Detailed investigation of the relation between mothers’ mental state language and children's theory of mind abilities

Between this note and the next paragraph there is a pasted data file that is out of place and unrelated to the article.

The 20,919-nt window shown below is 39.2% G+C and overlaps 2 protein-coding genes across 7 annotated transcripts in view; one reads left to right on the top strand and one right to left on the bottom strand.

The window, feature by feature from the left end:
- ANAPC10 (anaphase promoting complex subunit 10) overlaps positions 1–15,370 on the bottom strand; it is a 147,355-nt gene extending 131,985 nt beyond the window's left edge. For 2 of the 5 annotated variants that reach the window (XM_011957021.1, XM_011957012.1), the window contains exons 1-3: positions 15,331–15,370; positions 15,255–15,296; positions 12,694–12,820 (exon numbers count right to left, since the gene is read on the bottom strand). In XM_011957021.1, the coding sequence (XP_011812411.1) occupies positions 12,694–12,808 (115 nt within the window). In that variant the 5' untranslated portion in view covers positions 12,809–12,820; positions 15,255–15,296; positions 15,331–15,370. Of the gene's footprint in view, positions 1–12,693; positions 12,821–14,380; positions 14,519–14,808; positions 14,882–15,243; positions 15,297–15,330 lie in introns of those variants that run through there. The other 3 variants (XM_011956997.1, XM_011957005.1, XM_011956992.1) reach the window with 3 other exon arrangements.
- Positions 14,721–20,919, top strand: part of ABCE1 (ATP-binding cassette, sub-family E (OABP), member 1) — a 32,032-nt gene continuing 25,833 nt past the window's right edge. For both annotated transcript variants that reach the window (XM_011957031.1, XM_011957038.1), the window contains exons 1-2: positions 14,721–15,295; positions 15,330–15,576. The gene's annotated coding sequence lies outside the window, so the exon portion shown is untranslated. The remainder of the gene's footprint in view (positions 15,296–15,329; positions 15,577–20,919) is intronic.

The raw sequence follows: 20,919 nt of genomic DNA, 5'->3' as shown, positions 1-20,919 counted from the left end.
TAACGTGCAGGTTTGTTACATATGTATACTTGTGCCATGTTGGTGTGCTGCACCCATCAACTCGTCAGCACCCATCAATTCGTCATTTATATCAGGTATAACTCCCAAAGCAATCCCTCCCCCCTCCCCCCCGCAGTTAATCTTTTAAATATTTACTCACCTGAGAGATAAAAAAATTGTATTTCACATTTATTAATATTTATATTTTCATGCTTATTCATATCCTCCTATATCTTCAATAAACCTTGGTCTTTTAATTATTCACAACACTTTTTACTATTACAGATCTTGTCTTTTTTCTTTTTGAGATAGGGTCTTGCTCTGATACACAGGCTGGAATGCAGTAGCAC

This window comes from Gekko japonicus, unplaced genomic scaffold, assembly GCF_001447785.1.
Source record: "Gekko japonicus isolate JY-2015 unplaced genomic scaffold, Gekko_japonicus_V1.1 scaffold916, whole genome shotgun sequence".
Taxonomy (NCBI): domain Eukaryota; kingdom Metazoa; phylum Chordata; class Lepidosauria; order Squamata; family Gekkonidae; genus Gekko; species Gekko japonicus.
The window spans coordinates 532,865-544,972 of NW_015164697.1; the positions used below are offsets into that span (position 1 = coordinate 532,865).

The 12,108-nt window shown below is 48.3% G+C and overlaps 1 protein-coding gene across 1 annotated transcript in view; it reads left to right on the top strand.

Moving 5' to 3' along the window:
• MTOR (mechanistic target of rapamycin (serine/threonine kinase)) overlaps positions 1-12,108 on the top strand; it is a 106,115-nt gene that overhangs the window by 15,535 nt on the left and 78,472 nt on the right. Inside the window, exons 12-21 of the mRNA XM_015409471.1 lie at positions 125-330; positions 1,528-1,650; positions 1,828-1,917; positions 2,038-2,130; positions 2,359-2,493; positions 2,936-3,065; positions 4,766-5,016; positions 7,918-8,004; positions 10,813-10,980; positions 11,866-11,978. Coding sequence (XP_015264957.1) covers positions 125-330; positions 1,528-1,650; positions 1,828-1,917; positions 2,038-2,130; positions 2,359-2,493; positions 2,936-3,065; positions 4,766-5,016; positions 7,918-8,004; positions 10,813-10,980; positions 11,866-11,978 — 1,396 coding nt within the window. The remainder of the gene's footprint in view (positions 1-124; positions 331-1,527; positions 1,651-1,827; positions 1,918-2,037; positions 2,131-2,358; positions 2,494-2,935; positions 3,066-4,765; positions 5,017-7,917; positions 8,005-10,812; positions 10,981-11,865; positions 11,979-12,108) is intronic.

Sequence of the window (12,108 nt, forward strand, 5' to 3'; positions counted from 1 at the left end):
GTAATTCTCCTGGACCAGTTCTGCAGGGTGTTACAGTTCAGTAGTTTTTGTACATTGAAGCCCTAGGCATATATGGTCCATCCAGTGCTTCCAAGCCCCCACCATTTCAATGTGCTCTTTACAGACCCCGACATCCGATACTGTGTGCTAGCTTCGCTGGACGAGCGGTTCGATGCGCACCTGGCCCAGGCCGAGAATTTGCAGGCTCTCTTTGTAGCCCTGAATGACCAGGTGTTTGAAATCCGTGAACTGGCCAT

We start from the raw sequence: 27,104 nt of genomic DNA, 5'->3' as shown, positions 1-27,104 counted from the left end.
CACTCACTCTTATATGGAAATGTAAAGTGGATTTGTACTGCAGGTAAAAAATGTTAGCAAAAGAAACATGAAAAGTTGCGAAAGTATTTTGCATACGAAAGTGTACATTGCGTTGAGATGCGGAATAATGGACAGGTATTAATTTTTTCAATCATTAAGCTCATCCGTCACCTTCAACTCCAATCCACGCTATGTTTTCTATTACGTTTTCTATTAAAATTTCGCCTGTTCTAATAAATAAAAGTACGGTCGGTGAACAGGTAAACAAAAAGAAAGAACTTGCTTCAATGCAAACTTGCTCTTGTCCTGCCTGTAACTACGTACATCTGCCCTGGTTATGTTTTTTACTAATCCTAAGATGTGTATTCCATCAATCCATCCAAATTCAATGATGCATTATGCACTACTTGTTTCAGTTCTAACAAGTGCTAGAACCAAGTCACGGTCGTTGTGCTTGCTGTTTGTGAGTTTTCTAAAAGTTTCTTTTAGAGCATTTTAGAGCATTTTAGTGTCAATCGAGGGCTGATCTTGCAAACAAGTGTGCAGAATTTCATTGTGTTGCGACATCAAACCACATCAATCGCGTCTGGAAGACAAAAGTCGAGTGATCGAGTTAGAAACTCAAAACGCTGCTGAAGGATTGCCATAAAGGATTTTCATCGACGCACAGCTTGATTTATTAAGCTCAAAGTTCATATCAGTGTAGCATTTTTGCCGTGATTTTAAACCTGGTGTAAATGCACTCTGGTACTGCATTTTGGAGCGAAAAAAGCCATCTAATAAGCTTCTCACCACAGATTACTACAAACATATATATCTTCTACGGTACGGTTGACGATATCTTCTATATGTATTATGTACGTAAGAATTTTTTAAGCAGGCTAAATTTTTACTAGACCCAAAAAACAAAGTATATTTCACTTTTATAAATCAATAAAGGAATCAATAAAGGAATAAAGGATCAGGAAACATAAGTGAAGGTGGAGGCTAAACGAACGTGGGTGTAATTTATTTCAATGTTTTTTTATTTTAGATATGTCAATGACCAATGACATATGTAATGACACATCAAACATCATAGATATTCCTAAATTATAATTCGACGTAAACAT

This study investigated the relation between maternal mental state language (MSL) in a storytelling context and preschoolers’ Theory of Mind (ToM) abilities. Seventy-four Turkish-speaking mothers’ mental state discourse was examined with a comprehensive coding of mental content (i.e., perception, physiological, desire, motivation, emotion, and cognition) at both lexical and morphological levels by marking the referents of each mental use (i.e., child-mother vs. story character). In addition, to distinguish the uses of perception terms as attention getters or genuine mental state references, a coding for perception words in terms of function was included. The results revealed that only certain functions of mothers’ perception MSL was related to children’s ToM performance. In particular, mothers’ use of perception MSL to give the literal meaning of the terms predicted children’s ToM performance concurrently when children’s cognitive abilities and age was controlled for. Results were discussed from a socio-cultural perspective to emphasize the importance of coding the pragmatic aspects of maternal MSL for a better understanding of ToM development in relation to language.